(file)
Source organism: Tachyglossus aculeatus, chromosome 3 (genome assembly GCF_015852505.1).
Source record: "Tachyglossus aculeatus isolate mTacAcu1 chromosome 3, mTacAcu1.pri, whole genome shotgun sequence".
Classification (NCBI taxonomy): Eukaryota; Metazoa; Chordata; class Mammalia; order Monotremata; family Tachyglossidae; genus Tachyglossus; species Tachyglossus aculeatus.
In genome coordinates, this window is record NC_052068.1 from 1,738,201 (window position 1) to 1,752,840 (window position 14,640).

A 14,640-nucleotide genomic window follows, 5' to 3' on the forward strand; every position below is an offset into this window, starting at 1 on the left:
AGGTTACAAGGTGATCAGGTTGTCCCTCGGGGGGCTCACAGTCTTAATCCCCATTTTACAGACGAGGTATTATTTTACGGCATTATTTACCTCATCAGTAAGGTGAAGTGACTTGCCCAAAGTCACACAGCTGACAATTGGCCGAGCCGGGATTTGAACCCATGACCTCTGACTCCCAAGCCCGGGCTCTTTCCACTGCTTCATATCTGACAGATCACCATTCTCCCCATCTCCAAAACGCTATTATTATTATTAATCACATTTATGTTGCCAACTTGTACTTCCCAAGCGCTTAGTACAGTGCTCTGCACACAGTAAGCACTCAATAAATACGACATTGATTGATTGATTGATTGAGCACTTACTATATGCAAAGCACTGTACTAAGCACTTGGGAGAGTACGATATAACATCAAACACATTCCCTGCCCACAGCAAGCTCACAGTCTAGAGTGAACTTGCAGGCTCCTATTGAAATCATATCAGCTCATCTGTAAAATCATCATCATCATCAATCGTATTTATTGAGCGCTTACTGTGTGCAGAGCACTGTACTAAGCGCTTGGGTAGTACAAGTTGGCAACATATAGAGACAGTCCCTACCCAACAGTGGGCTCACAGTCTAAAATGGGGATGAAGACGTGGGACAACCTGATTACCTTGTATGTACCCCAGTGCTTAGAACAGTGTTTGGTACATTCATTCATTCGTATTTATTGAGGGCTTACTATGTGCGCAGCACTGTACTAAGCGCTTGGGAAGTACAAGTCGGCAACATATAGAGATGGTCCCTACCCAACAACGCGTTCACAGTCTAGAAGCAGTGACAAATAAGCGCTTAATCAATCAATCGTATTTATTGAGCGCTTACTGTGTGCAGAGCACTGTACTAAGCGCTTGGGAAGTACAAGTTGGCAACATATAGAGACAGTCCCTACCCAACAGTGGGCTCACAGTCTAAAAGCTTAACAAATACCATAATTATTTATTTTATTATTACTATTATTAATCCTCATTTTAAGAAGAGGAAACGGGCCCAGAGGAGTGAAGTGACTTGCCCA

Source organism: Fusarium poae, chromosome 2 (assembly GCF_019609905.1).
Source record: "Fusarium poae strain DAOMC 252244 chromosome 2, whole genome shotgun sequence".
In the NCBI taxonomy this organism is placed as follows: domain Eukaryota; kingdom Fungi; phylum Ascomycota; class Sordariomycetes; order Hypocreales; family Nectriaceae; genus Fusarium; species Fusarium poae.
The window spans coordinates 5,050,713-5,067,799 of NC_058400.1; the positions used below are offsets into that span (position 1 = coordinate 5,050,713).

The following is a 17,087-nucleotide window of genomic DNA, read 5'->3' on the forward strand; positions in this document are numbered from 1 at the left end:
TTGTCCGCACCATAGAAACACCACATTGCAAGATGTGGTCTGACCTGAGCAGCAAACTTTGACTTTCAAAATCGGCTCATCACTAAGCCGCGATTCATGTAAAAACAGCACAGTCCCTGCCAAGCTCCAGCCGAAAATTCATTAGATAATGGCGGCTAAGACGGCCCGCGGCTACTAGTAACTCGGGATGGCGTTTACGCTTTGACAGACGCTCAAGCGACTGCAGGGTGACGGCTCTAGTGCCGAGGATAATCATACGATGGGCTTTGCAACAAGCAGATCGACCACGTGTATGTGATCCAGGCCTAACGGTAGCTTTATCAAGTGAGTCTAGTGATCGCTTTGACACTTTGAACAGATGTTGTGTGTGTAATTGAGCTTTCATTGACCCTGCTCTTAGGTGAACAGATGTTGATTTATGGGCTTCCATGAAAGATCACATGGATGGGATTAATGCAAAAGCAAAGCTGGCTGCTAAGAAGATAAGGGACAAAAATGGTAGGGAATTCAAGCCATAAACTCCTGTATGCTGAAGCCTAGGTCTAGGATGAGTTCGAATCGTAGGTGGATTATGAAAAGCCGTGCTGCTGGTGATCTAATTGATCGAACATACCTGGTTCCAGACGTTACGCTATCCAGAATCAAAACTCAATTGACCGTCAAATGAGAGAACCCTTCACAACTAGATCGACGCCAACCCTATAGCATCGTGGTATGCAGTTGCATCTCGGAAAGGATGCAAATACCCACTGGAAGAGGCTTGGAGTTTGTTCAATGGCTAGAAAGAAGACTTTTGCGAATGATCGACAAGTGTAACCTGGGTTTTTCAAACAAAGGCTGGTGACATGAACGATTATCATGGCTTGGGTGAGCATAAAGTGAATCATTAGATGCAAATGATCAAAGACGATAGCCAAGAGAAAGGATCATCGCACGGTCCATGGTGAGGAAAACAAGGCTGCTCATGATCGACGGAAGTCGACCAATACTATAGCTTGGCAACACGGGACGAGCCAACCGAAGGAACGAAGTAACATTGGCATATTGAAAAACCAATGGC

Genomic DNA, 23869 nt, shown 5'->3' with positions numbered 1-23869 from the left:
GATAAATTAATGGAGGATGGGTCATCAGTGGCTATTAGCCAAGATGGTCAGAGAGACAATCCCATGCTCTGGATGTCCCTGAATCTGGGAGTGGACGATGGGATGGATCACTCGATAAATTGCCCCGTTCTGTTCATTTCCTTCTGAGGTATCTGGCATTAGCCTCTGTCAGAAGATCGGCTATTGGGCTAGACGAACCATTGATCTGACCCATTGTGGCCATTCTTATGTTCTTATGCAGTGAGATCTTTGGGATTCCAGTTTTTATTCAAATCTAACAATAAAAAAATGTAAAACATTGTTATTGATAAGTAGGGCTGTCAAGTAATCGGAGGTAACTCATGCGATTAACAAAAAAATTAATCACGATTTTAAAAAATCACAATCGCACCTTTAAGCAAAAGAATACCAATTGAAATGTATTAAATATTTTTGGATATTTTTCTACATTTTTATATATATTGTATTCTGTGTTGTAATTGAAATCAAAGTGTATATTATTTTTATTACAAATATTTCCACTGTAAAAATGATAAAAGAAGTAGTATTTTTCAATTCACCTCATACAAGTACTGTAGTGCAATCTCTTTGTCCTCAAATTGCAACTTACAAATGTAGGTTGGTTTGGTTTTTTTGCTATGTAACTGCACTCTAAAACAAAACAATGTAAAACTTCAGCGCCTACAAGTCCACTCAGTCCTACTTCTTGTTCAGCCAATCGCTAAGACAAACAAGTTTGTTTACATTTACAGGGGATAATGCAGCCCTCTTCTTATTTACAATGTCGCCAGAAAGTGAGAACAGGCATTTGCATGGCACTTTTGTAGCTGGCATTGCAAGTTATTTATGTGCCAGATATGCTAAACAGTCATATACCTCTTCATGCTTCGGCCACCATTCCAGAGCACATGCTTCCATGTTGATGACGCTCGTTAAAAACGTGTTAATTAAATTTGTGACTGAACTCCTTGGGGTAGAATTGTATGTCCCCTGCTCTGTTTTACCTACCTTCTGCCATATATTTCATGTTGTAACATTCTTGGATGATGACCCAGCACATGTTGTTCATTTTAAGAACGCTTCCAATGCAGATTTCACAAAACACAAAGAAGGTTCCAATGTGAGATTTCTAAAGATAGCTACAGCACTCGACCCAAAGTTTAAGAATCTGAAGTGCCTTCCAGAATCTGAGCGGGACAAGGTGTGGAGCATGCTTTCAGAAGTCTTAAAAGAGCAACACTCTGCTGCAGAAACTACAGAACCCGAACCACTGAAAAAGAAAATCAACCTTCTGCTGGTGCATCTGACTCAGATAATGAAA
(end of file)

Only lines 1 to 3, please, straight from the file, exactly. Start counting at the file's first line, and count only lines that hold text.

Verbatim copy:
Source organism: Tachyglossus aculeatus, chromosome 3 (genome assembly GCF_015852505.1).
Source record: "Tachyglossus aculeatus isolate mTacAcu1 chromosome 3, mTacAcu1.pri, whole genome shotgun sequence".
Classification (NCBI taxonomy): Eukaryota; Metazoa; Chordata; class Mammalia; order Monotremata; family Tachyglossidae; genus Tachyglossus; species Tachyglossus aculeatus.